Chapter 25 Education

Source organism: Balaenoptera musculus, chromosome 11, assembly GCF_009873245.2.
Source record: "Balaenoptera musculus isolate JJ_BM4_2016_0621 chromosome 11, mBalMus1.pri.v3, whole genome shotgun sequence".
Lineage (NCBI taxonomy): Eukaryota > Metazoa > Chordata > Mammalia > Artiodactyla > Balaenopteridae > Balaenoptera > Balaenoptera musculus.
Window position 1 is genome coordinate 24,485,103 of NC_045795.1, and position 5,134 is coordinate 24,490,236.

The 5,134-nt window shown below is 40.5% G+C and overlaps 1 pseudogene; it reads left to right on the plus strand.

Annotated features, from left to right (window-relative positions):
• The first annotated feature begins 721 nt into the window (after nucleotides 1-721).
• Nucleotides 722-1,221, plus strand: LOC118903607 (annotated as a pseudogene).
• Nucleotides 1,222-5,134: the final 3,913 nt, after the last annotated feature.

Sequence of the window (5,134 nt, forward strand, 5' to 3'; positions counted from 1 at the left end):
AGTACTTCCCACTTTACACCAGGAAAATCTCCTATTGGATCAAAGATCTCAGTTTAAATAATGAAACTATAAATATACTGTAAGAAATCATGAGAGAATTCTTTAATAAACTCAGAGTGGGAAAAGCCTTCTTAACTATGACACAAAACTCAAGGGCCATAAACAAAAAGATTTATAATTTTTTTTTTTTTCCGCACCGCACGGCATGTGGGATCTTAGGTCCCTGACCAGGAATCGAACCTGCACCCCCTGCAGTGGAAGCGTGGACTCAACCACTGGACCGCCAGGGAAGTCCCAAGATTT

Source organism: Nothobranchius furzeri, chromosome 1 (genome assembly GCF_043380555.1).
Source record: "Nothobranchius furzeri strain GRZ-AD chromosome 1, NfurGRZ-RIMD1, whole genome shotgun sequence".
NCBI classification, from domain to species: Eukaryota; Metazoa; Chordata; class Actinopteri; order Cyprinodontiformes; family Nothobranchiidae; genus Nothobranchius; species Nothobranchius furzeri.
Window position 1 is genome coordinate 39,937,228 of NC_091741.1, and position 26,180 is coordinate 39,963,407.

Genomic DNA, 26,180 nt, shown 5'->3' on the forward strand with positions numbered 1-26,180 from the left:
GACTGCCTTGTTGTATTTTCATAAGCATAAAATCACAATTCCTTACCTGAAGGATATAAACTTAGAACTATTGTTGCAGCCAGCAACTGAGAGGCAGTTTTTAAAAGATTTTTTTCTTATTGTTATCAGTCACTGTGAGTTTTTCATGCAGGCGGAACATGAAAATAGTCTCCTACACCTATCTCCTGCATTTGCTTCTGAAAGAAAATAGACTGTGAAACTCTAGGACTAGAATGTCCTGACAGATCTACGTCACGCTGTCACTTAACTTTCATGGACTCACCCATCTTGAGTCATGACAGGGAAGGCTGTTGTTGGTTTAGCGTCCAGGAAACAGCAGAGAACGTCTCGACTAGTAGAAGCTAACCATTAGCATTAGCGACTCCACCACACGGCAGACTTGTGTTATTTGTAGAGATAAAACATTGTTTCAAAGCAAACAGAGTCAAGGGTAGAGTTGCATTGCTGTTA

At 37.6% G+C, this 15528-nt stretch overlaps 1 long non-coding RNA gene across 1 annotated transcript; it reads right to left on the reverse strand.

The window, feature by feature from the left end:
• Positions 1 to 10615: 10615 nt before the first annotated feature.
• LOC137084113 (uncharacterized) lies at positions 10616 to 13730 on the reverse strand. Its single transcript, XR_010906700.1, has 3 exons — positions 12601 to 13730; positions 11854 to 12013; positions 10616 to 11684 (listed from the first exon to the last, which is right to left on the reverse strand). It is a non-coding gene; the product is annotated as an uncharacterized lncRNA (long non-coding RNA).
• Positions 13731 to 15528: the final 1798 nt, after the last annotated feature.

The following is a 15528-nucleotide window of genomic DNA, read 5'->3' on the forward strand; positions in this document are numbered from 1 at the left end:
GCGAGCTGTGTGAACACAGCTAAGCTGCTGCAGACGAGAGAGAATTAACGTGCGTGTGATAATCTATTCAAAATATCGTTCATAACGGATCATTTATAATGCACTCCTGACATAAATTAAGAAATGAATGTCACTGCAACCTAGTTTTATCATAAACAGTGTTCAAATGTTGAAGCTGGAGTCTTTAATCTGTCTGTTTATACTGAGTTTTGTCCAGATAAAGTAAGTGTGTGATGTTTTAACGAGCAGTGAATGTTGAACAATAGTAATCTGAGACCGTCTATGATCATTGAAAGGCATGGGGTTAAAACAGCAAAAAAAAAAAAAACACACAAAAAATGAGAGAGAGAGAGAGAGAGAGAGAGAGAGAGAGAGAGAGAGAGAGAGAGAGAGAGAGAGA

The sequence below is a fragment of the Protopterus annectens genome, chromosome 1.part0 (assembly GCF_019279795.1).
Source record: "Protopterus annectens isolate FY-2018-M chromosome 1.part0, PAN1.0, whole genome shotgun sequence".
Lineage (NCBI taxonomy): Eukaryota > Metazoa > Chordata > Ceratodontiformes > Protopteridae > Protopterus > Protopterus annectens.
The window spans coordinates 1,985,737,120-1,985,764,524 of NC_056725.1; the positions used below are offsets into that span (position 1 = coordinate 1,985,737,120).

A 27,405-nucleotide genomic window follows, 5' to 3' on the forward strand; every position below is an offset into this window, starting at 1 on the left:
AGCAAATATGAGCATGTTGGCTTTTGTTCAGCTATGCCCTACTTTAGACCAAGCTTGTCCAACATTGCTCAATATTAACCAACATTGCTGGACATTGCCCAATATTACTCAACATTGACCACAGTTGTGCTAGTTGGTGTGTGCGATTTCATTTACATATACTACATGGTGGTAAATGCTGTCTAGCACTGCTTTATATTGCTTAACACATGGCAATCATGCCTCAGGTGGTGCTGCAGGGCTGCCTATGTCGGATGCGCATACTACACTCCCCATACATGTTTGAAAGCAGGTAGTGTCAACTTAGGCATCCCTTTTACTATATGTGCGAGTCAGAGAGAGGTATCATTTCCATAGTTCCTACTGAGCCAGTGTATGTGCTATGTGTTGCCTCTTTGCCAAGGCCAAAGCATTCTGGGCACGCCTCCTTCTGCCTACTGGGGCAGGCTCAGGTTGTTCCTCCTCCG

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Chapter 25EducationChapter OutlineINVESTMENTS IN HUMAN CAPITALSHOULD WE SPEND MORE?SCHOOL REFORM ISSUESCOLLEGE AND UNIVERSITY EDUCATIONInvestments in Human CapitalHuman Capital: the ability of a person to create goods and servicesAn education is an investment like any other.You incur costs earlyYou reap rewards laterAny investment only makes economic sense if the net present value (the present value of the benefits minus the present value of the costs) is positive.Why “Free” Public Schools are not “Free”Taxpayers pay $389 billion in taxes to support the system.Some states and school districts have fees (such as textbook rental) that parents must pay.Analyzing the Education DecisionIf parents had to pay the entire cost of K-12 education and chose not to send their children to school they would still incur daycare costs for their smaller children. Parents would then compare the present value of benefits to the present value of the tuition costs minus daycare costs.Why “Free” Public School Makes Economic SenseThe external benefits (the benefits to the rest of society that result from a child being educated) are such that the efficient price is zero.External benefits includethe social stability that is enhanced by providing opportunity for all to succeed.the more intelligent voting population.the greater tax base associated with higher incomes.Modeling External BenefitsSocial BenefitExternal Benefits0Enrolled StudentsDSTuitionT*S*T’S’What Schools GetWhat Parents PayShould We Spend More?What we get for our $300 billion in tax moneyMore real spending per studentLower student-teacher ratiosFlat to declining SATsIncreasing high school graduation ratesMore Per Student Spending 1996 DollarsLower Student-Teacher RatiosFlat to Declining SATsHigher High School Graduation RatesCautions Against Quick ConclusionsMuch of the increased spending has gone forNoninstructional spending (e.g.Janitors, secretaries, administration) Special education spending (more than 10% of students now qualify for special services)Some of the decline in SATs comes from more (and less academically prepared) students taking the exams. Some of the increase is graduation rates comes from GEDs, and social promotion.The Economic Literature on Education Spending Economists have studied the relationship between student success and spending. The majority show little relationship. Measures of successGraduation rates, standardized test scoresInputsStudent-teacher ratiosTeacher degree attainmentTeacher salaries The Education Production FunctionTest ScoresTeacher Quality/QuantityEducation Production FunctionThe flat of the curve. The argument is that inthis range more spendingdoes not increase scores.School Reform IssuesThe public school as a monopolyLack of competition makes all monopolies less cost- and quality-conscious.The existence of tenure (the job protection for teachers with experience) and the lack of merit payTenured teachers can not be fired for poor teaching and good teachers are rarely paid more than poor ones. Private vs. Public Education and VouchersCreating competition would stimulate cost and quality consciousness. Evidence is mixed.College and University EducationCosts are higher than K-12Teachers spend less time in the classroom6 to 12 hours per weekSpend time on research, committees, keeping up with the latest in their fields.Equipment and lab costs are substantially higher.More College Graduates What is a College Degree WorthPresent Value of CostsOpportunity costs of lost work timeTuition(not living expensesyou have to eat)Present Value of BenefitsIncreased expected earnings over a lifetimeNet Present ValueEstimates vary between $300,000 and $500,000 for the positive net present value